Thus, the lack of significant difference in the serum LL-37 concentration between patients and healthy subjects in current study coupled with no significant relationship of LL-37 with glycemic control suggest that constitutive LL-37 expression is not altered in patients with diabetes at least in the circulation. Further, the expression of LL-37 peptide is not affected by adverse glycemic status in patients with T1DM.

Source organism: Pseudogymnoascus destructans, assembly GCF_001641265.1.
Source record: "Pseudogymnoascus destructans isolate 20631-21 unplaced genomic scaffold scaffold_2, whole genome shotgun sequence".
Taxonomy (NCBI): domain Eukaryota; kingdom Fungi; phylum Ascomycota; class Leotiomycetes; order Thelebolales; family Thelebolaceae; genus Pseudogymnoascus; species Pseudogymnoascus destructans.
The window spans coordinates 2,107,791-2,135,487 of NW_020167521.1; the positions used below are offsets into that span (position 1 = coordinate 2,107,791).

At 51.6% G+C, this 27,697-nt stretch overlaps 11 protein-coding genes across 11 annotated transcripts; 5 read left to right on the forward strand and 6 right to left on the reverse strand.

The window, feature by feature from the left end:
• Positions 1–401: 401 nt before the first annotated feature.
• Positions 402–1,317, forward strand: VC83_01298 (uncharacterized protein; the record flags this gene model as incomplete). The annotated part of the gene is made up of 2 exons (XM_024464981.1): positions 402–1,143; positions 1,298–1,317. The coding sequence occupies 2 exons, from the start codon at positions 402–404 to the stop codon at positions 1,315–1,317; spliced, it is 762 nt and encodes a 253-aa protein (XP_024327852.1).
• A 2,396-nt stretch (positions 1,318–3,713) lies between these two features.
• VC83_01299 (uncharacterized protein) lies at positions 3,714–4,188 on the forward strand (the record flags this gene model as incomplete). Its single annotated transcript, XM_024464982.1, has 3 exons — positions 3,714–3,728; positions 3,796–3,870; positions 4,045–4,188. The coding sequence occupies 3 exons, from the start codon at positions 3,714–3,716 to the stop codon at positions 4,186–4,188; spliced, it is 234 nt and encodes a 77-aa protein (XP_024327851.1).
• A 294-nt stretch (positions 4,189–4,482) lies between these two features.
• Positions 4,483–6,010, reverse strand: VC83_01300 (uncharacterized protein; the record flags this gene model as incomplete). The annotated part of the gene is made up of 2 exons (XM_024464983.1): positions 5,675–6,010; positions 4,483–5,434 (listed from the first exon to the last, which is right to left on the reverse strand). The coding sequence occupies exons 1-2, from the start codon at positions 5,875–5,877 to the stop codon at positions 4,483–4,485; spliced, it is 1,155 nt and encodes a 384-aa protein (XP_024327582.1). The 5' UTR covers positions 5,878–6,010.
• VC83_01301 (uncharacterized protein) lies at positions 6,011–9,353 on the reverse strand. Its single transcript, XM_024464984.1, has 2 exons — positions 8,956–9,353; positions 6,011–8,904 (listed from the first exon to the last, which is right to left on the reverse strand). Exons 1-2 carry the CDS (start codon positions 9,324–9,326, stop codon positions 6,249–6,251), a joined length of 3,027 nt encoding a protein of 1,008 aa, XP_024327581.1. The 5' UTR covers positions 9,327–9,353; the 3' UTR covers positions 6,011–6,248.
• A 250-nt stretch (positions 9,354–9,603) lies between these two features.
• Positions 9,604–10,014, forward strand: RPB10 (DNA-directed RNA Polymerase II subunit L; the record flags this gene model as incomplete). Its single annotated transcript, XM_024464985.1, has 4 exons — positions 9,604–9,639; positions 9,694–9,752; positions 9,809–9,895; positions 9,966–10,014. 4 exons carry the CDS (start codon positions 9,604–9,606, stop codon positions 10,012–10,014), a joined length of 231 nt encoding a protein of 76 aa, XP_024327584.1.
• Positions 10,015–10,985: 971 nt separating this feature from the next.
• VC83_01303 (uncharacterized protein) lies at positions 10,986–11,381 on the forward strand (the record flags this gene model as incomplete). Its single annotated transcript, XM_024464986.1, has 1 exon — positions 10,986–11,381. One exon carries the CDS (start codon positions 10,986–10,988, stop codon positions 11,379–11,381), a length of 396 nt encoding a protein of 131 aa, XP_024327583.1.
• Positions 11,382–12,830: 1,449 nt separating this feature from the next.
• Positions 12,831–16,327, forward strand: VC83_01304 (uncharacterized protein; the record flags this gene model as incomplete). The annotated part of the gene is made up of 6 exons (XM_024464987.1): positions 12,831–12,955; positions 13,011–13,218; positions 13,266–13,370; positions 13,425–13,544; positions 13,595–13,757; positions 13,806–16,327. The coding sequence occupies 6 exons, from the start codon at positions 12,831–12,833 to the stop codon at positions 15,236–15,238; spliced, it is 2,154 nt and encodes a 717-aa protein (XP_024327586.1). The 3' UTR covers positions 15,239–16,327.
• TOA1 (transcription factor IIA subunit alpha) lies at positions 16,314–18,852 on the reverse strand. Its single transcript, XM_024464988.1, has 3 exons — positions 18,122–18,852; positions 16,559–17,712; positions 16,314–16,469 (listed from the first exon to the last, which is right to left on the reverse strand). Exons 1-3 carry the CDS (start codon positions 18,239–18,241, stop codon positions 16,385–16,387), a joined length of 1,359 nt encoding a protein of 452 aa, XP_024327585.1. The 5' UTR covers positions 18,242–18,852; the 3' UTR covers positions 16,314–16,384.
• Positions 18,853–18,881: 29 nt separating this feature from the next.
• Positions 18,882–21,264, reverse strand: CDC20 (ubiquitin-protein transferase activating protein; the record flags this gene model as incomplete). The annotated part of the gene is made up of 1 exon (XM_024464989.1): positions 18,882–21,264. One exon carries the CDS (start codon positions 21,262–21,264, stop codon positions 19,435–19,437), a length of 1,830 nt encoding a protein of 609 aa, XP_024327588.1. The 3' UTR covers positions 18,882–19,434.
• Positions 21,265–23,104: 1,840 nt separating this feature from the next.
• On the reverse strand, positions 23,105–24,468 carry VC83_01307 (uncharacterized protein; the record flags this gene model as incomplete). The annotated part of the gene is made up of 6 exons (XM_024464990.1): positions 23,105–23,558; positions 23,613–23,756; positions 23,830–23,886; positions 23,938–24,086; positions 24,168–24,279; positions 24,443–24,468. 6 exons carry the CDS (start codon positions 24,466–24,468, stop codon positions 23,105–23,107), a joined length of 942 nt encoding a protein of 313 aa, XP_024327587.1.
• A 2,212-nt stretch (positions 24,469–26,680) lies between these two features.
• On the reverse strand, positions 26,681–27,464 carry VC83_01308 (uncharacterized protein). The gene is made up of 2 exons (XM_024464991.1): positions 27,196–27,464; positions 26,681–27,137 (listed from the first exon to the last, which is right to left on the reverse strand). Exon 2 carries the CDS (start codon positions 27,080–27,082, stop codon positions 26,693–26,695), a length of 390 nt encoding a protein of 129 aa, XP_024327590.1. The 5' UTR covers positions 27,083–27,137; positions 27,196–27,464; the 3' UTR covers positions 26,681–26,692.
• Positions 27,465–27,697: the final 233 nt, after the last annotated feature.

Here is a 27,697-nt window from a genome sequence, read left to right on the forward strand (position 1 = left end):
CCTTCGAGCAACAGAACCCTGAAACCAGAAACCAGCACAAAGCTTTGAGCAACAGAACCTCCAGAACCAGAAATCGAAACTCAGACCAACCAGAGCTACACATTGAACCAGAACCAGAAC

Funding

The study was partially funded by Endocrine Society of India as research grant for carrying out post doctoral thesis of Dr. Himika Chawla (Grant No. ESI2015-DMT01).

Declaration of Interest

The authors have nothing to disclose and there is no conflict of interest.

Ethics

The study was carried out after approval from the Ethics Committee of the All India Institute of Medical Sciences, New Delhi (Reference IESC/T-296/08.08.2014 vide letter 23-8-2014). Written informed consent was obtained from all the patients and controls.

Acknowledgements

The authors acknowledge the help of Ms. Rimpy Rana and Mr. Arun Chandran, Technicians, Department of Endocrinology, AIIMS, New Delhi, in RNA extraction.